Jury selection and opening statements are scheduled to begin today in the second federal trial of hate blogger and former FBI informant Hal Turner.
Turner’s first trial ended in a mistrial on Dec. 7, with jurors leaning 9-3 in favor of acquittal. He is charged with threatening to assault and murder three federal judges in Chicago. Turner stated in blog entries that they “deserve to be killed” and posted their exact work locations.
Meanwhile, documents filed in federal court last month provide more details about Turner’s past role as a paid FBI informant. His traveling companion during his FBI-financed trip to Brazil was longtime National Alliance member Tripp Henderson of New Jersey, who in a posting to a National Alliance E-group once urged lone wolves to start a race war by shooting undocumented immigrants. On Jan. 31, 2005, Turner and Henderson left for the 10-day excursion to Sao Paulo to woo potential supporters willing to donate between $500,000 and $1 million to the National Alliance. Turner was then able to provide information to the FBI on 12 white supremacists from multiple countries, according to the documents. During the six-week period following the trip, Turner — whose FBI code name was “Valhalla” — received a $3,000 advance payment, in addition to $2,000 he’d already been paid during that fiscal year.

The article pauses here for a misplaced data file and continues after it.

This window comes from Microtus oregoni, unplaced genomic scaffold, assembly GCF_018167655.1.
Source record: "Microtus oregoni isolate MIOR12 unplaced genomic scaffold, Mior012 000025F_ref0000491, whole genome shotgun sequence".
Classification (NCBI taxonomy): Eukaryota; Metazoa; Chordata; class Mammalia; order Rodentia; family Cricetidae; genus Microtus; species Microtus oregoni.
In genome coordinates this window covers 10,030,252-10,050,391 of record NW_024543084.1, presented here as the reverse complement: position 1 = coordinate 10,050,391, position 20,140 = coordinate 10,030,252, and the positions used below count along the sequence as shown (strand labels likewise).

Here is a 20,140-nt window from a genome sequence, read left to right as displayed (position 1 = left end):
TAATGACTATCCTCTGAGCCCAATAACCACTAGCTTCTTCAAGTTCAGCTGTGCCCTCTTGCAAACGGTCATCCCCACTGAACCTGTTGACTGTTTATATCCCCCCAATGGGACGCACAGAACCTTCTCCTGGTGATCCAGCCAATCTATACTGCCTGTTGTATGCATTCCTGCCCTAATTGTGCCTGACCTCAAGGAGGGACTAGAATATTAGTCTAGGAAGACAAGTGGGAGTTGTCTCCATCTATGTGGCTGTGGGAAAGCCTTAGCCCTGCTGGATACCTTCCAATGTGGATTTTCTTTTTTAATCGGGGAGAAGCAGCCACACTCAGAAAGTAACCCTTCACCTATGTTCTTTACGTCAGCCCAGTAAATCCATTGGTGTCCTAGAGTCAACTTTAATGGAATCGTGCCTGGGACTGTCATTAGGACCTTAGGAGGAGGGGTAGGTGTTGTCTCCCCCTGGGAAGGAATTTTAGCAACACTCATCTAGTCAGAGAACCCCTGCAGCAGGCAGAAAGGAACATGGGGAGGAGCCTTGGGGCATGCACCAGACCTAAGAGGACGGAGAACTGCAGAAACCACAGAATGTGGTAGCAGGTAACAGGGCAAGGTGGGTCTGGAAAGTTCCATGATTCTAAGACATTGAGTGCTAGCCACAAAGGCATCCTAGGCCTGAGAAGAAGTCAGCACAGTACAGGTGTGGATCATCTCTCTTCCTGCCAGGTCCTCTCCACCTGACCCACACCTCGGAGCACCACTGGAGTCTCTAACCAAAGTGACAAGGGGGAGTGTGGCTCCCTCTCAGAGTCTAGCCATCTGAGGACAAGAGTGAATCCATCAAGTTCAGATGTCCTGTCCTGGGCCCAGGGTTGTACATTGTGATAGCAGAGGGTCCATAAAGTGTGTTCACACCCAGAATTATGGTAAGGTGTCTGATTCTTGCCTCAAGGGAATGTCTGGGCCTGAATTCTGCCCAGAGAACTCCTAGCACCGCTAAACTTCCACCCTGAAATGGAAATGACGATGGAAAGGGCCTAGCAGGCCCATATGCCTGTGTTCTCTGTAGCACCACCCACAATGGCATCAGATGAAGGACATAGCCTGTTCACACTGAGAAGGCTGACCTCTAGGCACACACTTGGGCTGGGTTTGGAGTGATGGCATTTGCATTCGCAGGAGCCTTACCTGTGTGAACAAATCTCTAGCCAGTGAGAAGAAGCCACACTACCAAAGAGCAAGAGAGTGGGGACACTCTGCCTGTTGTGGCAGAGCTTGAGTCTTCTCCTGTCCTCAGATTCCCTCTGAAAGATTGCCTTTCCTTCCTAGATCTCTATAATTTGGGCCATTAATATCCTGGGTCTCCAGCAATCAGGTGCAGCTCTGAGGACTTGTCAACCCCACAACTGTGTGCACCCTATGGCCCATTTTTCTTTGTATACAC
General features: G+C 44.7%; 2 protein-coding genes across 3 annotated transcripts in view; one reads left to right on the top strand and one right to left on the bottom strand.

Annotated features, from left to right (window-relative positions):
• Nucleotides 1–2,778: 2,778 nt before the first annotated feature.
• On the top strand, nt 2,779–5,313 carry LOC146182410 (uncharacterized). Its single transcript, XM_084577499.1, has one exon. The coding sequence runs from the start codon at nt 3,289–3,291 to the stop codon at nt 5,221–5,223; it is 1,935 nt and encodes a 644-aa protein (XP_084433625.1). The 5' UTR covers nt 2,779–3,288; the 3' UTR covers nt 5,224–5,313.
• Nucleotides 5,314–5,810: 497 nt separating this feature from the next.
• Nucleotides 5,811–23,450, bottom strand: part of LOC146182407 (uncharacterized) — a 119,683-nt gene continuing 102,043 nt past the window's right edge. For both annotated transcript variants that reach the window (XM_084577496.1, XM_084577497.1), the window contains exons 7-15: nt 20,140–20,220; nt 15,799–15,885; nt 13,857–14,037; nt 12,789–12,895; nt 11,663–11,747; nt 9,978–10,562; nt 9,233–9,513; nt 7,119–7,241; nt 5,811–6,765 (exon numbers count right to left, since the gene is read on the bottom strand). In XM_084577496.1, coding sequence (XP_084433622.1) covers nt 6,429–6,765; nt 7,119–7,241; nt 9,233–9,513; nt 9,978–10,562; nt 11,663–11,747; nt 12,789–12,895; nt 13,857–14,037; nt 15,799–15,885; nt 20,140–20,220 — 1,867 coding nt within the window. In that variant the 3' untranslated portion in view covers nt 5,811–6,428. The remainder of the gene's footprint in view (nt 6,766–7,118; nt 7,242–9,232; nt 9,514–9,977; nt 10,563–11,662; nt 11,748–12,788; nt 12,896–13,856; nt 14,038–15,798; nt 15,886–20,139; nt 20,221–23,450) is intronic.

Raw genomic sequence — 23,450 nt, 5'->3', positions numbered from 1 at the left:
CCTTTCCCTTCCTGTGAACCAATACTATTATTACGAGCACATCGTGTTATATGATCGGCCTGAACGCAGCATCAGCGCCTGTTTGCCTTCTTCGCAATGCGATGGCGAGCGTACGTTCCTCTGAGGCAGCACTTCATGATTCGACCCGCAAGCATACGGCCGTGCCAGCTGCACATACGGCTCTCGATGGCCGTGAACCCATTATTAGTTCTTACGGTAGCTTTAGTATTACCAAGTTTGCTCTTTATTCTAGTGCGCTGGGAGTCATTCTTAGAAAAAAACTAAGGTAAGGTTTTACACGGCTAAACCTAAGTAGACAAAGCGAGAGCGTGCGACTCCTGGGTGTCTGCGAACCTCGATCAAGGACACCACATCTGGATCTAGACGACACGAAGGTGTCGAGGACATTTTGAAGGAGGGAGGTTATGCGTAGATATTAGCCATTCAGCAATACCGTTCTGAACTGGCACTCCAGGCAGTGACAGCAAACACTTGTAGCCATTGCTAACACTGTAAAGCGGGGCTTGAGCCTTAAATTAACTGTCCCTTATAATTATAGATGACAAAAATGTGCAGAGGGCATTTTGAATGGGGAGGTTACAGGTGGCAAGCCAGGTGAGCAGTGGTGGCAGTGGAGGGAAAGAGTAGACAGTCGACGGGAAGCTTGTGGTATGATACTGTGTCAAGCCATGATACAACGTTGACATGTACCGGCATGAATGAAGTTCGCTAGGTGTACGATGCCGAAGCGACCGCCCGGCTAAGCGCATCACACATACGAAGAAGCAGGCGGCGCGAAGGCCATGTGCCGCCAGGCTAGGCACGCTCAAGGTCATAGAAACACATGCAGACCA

Turner’s intelligence also led to the conviction of James Mazzone (also known as James McManus), who was sentenced to 10 years in state prison for narcotics sales, according to the documents. Mazzone, an Aryan Nations leader, was listed on the group’s website as the New Jersey contact for the neo-Nazi organization.
Turner’s history as an FBI informant figured prominently in his first trial, with the defense arguing that the FBI had not prosecuted Turner when he made similar statements against public officials while an informant. (The FBI severed its relationship with Turner in August 2007, nearly two years before he published the comments for which he was charged.) As it did during the first trial, the government asked that Turner’s defense not be allowed to refer to his work as an FBI informant, calling it “an irrelevant sideshow designed to distract and confuse the jury.” U.S. District Judge Donald E. Walter, who also presided over Turner’s first trial, denied the request on Feb. 19, along with the defense’s motion to bar testimony from the alleged targets of Turner’s threats: Chief Judge Frank Easterbrook and Judges Richard Posner and William Bauer. Prosecutors opted not to put the judges on the stand during Turner’s first trial, but plan to do so this time. In interviews with the FBI filed in court, all three judges said they regarded Turner’s blog posts as threats, but did not change their routines or seek additional personal security because of them.
The government is expected to begin making its case tomorrow in U.S. District Court in Brooklyn, which was also the location of Turner’s first trial. The three judges will be the government’s first witnesses, according to court documents.